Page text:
There’s little drama in Barcelona and Juventus’s Champions League group finale, with both sides already through to the knockout stage, but there is one can’t-miss element to the proceedings at Camp Nou: Lionel Messi and Cristiano Ronaldo sharing the same stage yet again.
It’s been over two years since the generational stars faced off, with it last happening when Ronaldo was at Real Madrid. Ronaldo missed the first meeting between the two sides in group play after contracting COVID-19, with Messi scoring on a stoppage-time penalty kick in a 2-0 Barcelona win in Turin that currently represents the three-point gap between the two group favorites. Juventus requires either a win by at least a three-goal margin or a two-goal win in which it scores more than two goals (so 3-1, for example) in order to leapfrog Barcelona for first in the group.
But all eyes are on the two veteran stars in the spotlight, with no guarantee they’ll face off ever again. Ronaldo, now 35, and Messi, 33, are the top two scorers in the history of the Champions League competition, with Ronaldo’s 133 goals (in 174 matches) bettering Messi’s 118 (in 147 games). In head-to-head games in all competitions, Messi and his teams have had the edge to the tune of a 16-10-9 record. Messi has scored 22 goals and had 12 assists in those 35 matches for club (33) and country (two), while Ronaldo has scored 19 goals and assisted on one goal in that time.
The last time they faced off in the Champions League was in the semifinals in 2011, when Barcelona won, 3-1 on aggregate, en route to winning the title.
Overall, they’ve combined for over 1,400 goals for club and country (751 for Ronaldo, 712 for Messi) and over 500 assists (300 for Messi, 221 for Ronaldo). Ronaldo’s five Ballon d’Or awards are only bettered by Messi’s six, and their clubs have won dozens of trophies with the stars as the centerpieces. Their current clubs have endured some atypical struggles this season, though. Barcelona is ninth in La Liga, some 12 points behind first-place Atletico Madrid through 10 games, while Juventus is fourth in Serie A, six points behind first-place AC Milan. Messi was clear this summer about his desire to leave the only club he’s ever known as a pro, while Ronaldo’s name has even been batted around the transfer rumor mill as Juventus ponders its way forward. Regardless of their uncertain futures, these two giants of the game can share the field for at least one more time.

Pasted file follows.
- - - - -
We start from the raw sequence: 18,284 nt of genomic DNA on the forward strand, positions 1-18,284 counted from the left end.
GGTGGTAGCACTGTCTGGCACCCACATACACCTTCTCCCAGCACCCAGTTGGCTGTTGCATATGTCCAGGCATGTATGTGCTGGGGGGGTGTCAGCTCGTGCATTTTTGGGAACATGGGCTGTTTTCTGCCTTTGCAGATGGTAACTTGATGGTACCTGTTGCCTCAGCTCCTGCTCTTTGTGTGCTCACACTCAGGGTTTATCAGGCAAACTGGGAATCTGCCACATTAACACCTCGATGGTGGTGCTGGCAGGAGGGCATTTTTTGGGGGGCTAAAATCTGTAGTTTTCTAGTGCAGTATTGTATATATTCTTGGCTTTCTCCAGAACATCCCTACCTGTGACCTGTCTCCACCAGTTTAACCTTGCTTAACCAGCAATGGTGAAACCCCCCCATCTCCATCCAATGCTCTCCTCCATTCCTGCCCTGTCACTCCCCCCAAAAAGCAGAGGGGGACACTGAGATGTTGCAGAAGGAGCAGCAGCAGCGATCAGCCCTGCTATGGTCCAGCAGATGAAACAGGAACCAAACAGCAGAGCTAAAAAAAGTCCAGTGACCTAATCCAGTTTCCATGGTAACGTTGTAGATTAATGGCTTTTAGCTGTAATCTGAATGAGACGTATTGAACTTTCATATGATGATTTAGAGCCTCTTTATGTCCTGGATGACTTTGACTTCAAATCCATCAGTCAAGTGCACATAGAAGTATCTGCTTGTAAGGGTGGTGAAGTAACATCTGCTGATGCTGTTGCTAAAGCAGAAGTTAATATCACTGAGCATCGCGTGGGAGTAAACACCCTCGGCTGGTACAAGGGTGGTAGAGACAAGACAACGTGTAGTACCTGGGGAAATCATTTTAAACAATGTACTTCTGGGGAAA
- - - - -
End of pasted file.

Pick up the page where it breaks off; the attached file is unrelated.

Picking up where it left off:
In the opening stages, Barcelona carried out manager Ronald Koeman’s gameplan: keep the ball, limit the chances for Ronaldo.
“We need to try and keep hold of the ball, because as long as we’ve got the ball, [Ronaldo] can’t score,” Koeman said in his prematch comments.
Ronaldo had limited touches in the final third through the opening 10 minutes, while Messi connected early in the danger zone for Barcelona, only to have Juventus cut off his shooting lanes and force a wayward pass in his most threatening move.
Things changed soon after though, with Ronaldo earning a questionable penalty after a shoulder-to-shoulder challenge by Ronald Araujo. Ronaldo converted the ensuing penalty to give Juventus a 1-0 lead in the 13th minute.